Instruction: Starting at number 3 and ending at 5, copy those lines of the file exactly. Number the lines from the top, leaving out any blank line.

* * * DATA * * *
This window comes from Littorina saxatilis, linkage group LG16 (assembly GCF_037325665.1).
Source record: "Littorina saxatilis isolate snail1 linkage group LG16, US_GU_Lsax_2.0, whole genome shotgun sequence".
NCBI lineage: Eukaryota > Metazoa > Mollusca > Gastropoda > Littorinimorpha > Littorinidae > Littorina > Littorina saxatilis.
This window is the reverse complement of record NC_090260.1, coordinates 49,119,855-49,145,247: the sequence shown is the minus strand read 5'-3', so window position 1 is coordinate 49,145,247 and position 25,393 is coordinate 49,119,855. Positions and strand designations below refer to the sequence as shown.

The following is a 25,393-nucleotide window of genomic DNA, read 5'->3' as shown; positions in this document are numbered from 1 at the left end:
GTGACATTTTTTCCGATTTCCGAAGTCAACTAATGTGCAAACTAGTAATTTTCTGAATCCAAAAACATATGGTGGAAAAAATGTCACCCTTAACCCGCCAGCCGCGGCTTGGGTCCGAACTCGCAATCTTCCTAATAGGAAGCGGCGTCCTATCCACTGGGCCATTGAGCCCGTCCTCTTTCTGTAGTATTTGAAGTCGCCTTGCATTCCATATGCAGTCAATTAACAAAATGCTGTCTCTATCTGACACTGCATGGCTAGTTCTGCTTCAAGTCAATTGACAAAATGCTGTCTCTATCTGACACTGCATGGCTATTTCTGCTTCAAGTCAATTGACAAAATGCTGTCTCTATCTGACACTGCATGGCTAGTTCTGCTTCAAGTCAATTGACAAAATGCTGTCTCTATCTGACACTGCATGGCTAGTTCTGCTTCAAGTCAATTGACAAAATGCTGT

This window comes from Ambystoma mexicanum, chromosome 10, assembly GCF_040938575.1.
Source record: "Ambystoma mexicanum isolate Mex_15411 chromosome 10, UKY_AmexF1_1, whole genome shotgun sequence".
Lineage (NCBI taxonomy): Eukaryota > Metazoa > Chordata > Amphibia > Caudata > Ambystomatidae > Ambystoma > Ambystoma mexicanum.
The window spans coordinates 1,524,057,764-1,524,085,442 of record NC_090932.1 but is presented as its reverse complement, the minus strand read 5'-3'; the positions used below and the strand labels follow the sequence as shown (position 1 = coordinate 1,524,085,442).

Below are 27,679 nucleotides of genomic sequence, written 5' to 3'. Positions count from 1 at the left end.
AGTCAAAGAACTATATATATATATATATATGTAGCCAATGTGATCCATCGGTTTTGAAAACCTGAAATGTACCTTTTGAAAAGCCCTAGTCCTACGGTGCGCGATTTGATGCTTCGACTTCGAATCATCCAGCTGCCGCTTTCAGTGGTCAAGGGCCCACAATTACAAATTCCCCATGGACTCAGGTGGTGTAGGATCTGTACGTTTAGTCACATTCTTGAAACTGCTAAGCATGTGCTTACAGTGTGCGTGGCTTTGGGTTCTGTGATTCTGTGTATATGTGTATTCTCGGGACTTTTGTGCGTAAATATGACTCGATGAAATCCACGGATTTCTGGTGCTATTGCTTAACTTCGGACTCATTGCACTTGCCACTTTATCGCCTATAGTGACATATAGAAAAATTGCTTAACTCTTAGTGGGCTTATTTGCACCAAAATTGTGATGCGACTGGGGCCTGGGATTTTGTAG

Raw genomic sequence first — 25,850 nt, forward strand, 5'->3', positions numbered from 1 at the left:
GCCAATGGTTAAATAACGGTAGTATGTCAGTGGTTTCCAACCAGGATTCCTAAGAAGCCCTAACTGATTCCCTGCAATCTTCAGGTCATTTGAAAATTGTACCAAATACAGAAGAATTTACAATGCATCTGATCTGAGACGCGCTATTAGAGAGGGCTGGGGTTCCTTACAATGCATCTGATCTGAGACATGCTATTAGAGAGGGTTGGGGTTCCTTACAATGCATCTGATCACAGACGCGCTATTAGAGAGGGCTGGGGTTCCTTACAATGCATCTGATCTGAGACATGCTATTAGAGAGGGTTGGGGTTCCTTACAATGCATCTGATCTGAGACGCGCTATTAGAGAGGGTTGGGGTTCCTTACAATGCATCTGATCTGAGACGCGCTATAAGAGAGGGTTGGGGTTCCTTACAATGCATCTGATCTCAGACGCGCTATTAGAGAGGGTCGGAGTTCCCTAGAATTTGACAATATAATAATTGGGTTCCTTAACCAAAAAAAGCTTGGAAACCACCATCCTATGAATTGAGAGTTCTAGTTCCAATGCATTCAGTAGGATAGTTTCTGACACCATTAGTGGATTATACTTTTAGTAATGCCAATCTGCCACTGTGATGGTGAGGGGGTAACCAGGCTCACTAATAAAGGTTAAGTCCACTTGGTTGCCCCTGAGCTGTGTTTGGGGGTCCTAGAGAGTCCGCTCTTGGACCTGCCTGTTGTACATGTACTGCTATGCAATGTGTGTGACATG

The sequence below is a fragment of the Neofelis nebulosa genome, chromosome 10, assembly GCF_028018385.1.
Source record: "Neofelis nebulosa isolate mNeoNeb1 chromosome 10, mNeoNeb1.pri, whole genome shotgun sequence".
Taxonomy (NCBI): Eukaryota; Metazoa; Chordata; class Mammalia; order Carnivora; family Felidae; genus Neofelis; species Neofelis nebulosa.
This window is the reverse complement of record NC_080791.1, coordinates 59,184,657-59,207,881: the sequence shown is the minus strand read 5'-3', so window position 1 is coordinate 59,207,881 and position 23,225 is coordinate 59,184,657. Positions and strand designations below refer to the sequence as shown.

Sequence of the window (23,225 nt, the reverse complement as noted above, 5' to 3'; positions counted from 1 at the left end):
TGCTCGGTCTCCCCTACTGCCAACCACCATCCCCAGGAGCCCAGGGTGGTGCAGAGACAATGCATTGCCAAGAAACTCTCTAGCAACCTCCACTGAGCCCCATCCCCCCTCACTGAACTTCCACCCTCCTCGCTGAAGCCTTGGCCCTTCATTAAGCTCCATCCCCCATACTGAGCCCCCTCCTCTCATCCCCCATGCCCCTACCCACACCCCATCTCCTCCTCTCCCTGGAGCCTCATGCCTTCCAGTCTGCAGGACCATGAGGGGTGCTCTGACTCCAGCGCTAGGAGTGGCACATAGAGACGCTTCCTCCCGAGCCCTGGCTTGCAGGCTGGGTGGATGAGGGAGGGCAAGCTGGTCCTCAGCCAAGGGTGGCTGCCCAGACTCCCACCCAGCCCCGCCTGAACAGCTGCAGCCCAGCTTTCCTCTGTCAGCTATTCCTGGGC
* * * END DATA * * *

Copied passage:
NCBI lineage: Eukaryota > Metazoa > Mollusca > Gastropoda > Littorinimorpha > Littorinidae > Littorina > Littorina saxatilis.
This window is the reverse complement of record NC_090260.1, coordinates 49,119,855-49,145,247: the sequence shown is the minus strand read 5'-3', so window position 1 is coordinate 49,145,247 and position 25,393 is coordinate 49,119,855. Positions and strand designations below refer to the sequence as shown.

The following is a 25,393-nucleotide window of genomic DNA, read 5'->3' as shown; positions in this document are numbered from 1 at the left end: